Chapter OneTHE DISCIPLESHIP GAME
You agree to wait for confirmation from your
discipler before making important decisions.
This works out to be getting permission.
Let's start by playing a game. Below are twelve items, six of
which you are to pick:
1 2 3 4 5 6 7 8 9 10 11 12
What you don't know is that I have decided I don't want you to
choose items 4, 7, or 10. On the other hand, I do want you to take
items 2 and 5. The rest are of no consequence to me. What are the
chances you will pick the ones I want you to choose and not choose
the ones I don't want you to? Not very good, are they? How could I
get you to pick the ones I want without telling you? How could I
convince you to make my choices become your choices, but make
you think that you decided?
That is easy. I could play a manipulative discipleship game. First,
before you started the game, I would teach you that, although this
may be your first time playing, I have played this game a lot. In fact,
I have spent so much time in prayer and study that God now inspires
me to know the best choices (for you). Then we would begin to play.
After two choices, I would tell you that it is God who wants us to
agree on each choice. This, I would tell you, is the kind of spiritual
unity the Bible teaches. With this in mind, you would proceed with
the remaining choices.
Suppose in those six choices, you only stumbled on one of the
three items I did not want you to take. This is the only time I had to
tell you that I did not agree with you. When you were on your last
choice and you still hadn't picked item 5, I shared with you that God
revealed to me the superiority of item 5. So you took it last. Five out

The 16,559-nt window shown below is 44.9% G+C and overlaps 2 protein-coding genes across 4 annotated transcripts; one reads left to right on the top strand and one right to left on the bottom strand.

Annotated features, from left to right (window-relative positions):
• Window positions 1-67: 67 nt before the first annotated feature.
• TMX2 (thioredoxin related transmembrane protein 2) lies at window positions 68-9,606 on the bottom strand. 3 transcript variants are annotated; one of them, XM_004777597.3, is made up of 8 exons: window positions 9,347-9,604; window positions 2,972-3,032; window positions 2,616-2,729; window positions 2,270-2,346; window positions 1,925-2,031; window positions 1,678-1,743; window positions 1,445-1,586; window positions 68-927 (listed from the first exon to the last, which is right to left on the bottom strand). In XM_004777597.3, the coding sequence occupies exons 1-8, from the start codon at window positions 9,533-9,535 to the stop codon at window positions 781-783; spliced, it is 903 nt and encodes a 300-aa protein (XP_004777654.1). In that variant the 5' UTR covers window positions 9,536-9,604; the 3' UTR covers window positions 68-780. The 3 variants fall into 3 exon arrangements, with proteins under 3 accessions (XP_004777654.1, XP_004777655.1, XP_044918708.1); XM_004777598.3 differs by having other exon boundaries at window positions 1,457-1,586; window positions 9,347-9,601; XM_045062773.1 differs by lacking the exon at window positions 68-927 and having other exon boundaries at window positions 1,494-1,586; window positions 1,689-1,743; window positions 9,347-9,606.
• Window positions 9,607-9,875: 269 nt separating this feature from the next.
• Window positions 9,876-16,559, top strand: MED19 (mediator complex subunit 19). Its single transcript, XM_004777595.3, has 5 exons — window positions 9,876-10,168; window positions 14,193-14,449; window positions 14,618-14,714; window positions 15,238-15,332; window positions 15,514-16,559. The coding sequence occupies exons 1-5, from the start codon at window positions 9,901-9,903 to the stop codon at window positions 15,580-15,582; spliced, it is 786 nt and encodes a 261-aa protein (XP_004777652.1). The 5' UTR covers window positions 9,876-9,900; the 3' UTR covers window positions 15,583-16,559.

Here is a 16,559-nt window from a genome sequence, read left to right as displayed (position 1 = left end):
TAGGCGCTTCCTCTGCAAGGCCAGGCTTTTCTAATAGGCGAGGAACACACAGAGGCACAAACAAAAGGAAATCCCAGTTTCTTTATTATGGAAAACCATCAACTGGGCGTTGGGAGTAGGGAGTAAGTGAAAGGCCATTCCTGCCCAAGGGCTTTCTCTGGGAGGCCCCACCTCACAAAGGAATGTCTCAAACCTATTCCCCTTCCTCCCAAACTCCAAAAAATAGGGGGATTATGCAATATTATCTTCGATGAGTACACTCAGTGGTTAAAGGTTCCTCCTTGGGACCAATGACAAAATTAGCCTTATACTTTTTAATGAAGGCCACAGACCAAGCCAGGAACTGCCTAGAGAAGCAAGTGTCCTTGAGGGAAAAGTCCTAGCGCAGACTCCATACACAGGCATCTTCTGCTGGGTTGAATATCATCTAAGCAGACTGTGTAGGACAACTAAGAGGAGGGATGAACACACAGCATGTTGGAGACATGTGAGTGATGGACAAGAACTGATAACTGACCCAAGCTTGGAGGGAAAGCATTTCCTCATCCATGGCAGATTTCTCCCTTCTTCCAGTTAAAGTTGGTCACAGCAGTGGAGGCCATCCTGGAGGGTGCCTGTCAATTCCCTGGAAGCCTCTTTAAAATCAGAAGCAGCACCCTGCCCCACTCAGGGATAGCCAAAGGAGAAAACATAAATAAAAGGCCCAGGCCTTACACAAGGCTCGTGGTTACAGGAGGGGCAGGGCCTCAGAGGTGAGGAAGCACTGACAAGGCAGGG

of six times you got your choice, but you also benefited from my
"divinely inspired wisdom" to make a good last selection.
You feel as though you are making up your own mind. You feel
neither coerced nor controlled. In fact, you appreciated the help you
got. In the end, however, I got what I wanted without your knowing
it; and, of course, I was the one who said you had 12 choices and who
directed you to select only six. I set up the rules of the game.
Abusive discipleship is played approximately the same way.
Control over people is disguised as agreement with a discipler who,
you are told, has your best interests at heart. Unlike the game, the
choices are not trivial, but are more likely to be important (e.g.,
whom to marry, what vocation to pursue, and where to live). Unlike
the game, however, abusive discipleship results in unnecessary fear,
shame, and guilt-and, most importantly, the rules of abusive
discipleship are not Biblical rules.
In his letter to the Colossians, Paul warns of the foolishness of
man-made rules: "Such regulations indeed have an appearance